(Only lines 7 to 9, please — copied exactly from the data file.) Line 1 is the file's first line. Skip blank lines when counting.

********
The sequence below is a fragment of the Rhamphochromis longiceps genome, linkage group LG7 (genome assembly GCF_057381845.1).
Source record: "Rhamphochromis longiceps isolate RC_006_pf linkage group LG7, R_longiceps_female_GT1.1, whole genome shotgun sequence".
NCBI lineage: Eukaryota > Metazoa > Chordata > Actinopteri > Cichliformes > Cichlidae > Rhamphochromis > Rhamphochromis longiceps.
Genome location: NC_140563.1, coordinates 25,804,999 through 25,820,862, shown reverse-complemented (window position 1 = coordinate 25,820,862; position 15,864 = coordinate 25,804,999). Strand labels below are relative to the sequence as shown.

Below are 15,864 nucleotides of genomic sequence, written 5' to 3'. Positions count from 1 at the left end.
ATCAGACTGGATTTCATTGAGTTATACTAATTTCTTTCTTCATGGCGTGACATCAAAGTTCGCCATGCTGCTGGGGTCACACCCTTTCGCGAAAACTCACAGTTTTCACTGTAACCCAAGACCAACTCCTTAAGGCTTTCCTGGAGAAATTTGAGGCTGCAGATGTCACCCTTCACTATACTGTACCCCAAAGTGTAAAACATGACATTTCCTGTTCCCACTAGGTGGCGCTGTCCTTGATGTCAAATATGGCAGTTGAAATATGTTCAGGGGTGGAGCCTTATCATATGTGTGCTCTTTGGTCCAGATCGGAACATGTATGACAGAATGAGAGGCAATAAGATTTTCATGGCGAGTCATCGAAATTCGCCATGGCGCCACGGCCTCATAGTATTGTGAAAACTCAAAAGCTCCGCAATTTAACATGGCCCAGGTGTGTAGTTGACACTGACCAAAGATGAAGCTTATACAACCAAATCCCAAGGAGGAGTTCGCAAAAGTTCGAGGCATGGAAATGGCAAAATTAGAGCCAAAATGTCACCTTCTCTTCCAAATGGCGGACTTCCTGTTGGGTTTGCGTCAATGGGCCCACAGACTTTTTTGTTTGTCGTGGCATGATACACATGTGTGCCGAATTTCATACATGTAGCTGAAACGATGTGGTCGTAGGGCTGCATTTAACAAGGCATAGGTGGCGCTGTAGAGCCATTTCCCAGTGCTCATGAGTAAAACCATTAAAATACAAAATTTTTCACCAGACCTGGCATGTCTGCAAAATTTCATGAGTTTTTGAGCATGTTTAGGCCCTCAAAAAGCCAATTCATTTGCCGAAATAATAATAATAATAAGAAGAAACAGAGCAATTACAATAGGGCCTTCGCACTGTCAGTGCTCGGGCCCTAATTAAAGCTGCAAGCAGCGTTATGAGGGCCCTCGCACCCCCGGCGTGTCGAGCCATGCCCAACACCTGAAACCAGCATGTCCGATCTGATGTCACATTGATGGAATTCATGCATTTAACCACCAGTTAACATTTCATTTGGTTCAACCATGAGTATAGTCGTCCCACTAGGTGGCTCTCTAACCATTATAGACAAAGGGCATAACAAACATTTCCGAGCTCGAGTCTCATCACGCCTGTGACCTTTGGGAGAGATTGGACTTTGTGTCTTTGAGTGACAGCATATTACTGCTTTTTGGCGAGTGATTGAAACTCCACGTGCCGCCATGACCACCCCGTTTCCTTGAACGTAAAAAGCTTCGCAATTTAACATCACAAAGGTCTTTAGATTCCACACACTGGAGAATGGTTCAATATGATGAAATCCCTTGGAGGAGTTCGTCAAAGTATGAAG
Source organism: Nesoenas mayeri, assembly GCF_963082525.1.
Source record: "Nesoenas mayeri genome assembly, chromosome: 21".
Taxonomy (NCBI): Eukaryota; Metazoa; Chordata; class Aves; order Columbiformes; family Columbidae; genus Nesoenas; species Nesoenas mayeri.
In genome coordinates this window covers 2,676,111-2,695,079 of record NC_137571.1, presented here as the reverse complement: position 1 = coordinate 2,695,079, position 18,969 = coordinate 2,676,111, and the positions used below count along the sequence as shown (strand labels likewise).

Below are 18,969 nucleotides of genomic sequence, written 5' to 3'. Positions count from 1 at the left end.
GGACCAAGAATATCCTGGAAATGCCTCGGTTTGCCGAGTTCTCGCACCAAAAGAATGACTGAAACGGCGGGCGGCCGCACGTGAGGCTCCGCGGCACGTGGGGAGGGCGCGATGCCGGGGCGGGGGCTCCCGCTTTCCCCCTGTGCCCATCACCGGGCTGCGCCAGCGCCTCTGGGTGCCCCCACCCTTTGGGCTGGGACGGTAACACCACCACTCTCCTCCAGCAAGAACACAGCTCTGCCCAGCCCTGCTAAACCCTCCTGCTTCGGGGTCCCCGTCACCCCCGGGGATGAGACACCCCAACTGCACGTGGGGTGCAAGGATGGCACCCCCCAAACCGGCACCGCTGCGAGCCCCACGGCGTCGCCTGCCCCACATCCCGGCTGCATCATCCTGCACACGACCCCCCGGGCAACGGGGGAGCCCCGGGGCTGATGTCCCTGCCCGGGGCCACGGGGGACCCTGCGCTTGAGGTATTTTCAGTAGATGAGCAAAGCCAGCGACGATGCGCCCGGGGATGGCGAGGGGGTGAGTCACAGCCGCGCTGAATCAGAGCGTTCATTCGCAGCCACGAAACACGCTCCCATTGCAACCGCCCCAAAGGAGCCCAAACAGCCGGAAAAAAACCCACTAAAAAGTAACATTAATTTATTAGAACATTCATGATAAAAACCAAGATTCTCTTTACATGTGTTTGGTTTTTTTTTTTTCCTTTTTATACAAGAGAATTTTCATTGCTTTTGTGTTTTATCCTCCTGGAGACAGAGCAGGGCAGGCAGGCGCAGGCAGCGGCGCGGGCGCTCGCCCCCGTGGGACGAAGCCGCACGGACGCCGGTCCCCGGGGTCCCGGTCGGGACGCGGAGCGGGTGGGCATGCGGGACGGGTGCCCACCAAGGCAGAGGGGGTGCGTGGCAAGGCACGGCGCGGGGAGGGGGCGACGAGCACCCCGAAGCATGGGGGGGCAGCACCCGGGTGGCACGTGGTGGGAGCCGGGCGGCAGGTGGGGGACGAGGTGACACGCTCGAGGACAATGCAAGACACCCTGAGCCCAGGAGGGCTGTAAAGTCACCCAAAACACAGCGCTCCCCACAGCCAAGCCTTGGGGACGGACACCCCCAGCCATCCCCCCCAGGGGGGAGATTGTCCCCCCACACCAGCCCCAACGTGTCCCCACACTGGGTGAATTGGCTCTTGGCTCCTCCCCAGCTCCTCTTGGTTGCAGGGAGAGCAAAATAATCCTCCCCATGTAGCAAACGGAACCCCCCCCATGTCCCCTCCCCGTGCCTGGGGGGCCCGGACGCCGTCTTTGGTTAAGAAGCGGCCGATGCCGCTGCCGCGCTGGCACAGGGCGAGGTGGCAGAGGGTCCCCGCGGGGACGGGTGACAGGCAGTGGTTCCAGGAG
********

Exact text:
Source organism: Nesoenas mayeri, assembly GCF_963082525.1.
Source record: "Nesoenas mayeri genome assembly, chromosome: 21".
Taxonomy (NCBI): Eukaryota; Metazoa; Chordata; class Aves; order Columbiformes; family Columbidae; genus Nesoenas; species Nesoenas mayeri.